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The Future of Calculating

Posted on 1 May 2003

The following text was written by Michael McElroy:

Over the past few years, the development of the TI calculator community seems to have stagnated. With such little new technology to work with (the V200 and M68 K AMS 2.08 being the most notable), programmers are beginning to either run out of ideas or repeat the work of others before them. Even the new technology wasn't very innovative; the Voyage 200 was little more than a modified TI-92+, and A MS 2.08's most revolutionary feature was a clock. However, I'm sure that there is more to this problem than what is happening on TI's end. What, then, is the re as on that so little change has come to the community recently?

One possibility is that semi-recent world events are having an impact on people's creativity. Though I doubt that the threat of terrorism has a direct effect on whether someone programs or not, there is still the possibility that the situation we're in now has depressed people to the point that they simply don't feel like doing enjoyable things. However, this probably holds true for so few people that it' s the least likely cause.

Another possibility is that we have become too de pendent upon the programs provided for us by others. If we do nothing but base our programs off of someone else 's code, then of course the programs will begin to appear similar. Generally, people depend far too much on modern technology. There are simple tasks that could often be done easier by hand (for example, writing an editorial) than by machine, and yet we continue to use them anyway. Since somebody has already written a program, we figure that it'd just be easier f or us to use something that exists than to write our own. The problem with this is that this breeds laziness in programmers, and kills off innovation. Nobody ever came up with a brilliant invention by using something someone made for them over and over again.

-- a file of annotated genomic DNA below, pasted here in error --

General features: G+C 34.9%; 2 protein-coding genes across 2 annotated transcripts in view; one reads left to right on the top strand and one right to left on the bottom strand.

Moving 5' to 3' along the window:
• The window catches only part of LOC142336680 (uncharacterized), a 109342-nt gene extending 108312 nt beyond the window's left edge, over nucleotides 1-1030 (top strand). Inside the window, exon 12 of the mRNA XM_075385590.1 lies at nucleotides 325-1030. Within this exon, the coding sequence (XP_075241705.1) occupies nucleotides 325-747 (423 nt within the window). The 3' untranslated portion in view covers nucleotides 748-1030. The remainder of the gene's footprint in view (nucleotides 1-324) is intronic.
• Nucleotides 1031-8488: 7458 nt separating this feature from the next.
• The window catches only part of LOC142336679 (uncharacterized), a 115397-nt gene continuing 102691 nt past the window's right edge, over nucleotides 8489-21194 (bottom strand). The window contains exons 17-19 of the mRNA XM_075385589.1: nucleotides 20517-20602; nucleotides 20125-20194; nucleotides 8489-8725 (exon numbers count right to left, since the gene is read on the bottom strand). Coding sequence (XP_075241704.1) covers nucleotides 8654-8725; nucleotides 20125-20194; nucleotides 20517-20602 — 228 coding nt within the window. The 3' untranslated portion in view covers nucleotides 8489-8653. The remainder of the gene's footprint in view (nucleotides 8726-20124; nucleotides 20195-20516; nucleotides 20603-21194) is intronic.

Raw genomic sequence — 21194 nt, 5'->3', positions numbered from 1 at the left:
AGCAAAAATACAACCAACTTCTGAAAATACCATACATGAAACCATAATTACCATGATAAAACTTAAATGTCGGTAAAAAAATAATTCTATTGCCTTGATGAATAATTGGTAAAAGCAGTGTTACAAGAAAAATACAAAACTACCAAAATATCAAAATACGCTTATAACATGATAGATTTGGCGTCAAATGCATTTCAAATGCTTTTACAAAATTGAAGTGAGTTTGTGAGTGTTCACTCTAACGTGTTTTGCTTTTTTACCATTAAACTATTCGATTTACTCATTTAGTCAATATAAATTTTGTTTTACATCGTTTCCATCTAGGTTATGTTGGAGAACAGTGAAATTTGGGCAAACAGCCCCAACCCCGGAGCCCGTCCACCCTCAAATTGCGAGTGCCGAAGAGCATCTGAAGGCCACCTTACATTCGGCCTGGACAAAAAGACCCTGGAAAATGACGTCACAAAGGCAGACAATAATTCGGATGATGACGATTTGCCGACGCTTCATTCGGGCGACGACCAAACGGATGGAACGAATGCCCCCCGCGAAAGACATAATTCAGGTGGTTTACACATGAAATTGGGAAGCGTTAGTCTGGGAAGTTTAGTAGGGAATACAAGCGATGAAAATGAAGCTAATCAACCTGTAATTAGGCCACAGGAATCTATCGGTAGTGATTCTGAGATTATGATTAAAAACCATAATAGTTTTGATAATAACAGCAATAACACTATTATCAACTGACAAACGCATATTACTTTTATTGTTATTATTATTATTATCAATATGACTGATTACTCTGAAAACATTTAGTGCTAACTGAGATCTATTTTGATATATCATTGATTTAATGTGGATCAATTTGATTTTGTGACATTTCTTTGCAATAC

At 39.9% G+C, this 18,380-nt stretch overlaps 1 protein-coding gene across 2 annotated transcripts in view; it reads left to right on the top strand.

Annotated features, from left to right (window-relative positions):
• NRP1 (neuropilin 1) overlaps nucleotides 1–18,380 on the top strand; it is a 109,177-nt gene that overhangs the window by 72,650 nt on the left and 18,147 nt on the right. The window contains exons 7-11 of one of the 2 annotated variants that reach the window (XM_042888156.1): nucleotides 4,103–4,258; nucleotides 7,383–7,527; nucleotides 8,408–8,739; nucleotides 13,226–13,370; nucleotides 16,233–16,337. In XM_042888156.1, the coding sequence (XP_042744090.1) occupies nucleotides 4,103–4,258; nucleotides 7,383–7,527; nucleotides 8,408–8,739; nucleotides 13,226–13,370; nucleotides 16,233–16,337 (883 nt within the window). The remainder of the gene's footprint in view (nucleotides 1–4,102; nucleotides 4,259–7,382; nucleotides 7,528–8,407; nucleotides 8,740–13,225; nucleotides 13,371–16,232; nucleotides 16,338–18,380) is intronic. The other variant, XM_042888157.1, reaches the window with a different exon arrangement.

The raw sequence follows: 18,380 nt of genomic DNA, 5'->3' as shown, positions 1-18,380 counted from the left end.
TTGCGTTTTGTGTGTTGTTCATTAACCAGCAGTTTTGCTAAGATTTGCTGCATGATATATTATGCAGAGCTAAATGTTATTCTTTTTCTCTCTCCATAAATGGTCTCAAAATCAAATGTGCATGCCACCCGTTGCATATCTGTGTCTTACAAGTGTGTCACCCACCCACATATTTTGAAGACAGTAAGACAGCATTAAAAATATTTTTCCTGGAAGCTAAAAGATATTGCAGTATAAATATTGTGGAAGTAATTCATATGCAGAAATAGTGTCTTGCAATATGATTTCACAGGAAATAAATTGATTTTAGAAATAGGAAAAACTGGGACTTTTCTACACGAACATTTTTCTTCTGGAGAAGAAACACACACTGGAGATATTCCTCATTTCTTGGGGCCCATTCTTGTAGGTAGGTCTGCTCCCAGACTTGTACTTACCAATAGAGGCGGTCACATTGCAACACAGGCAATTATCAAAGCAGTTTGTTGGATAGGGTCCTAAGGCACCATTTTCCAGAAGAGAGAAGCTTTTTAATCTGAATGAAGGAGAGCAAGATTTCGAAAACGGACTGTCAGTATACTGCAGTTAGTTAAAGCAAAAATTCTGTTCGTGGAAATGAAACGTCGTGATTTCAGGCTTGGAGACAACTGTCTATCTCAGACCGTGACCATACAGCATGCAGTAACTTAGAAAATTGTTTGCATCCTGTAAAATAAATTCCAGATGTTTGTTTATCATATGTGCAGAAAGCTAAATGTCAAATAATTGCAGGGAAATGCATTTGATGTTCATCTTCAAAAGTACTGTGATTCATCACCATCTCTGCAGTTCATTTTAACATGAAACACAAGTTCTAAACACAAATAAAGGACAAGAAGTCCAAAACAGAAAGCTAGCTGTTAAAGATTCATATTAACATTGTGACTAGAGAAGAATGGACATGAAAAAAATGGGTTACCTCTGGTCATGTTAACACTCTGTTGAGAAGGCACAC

Personally, I think that a lot of the stagnation is a result of TI's apparent la ck of interest in the calculator field as of late. Their recent contributions have been mediocre at best, and any time I've heard of someone contacting them about a possible innovation, they are either told that the message will be forwarded to their developers, or that information regarding it is confidential. Why is this? TI certainly must know they have a huge following, why not give us something new to work with? I'm not simply talking about adding color or sound to a calculator, either. Sure, that would keep programmers entertained for a while, but the excitement would die down rather quickly once the novelty wore off.

The future of TI calculating looks mighty grim. There is little more TI can do with a calculator. We already have calculators that can do complex algebraic mathematics. all that remains now, as far as I see, would be for them to create a science-specific calculator - one for physics, one for biology, and so on. However, since the functions provided in their latest calculators cover much of those subjects, it's very doubtful that they would do so. A combination of creative stagnation on our part and lack of new 'gadgets' on theirs is having a huge impact on what we will do with our calculators in the future. As far as I'm concerned, we've done pretty much all that we can do with them. Most of the things I see to day tend to be variations upon the same general themes: puzzle game, eBook, graphics program, highly specific science app, and the like.

What can we do as TI programmers? As a whole, we need to begin depending less up on the work of others. We need to come up with something totally new, something that boggles the mind. So what will it be? I don't know. I leave this up to you. Now, more than ever, is your time to shine.

-Michael McElroy

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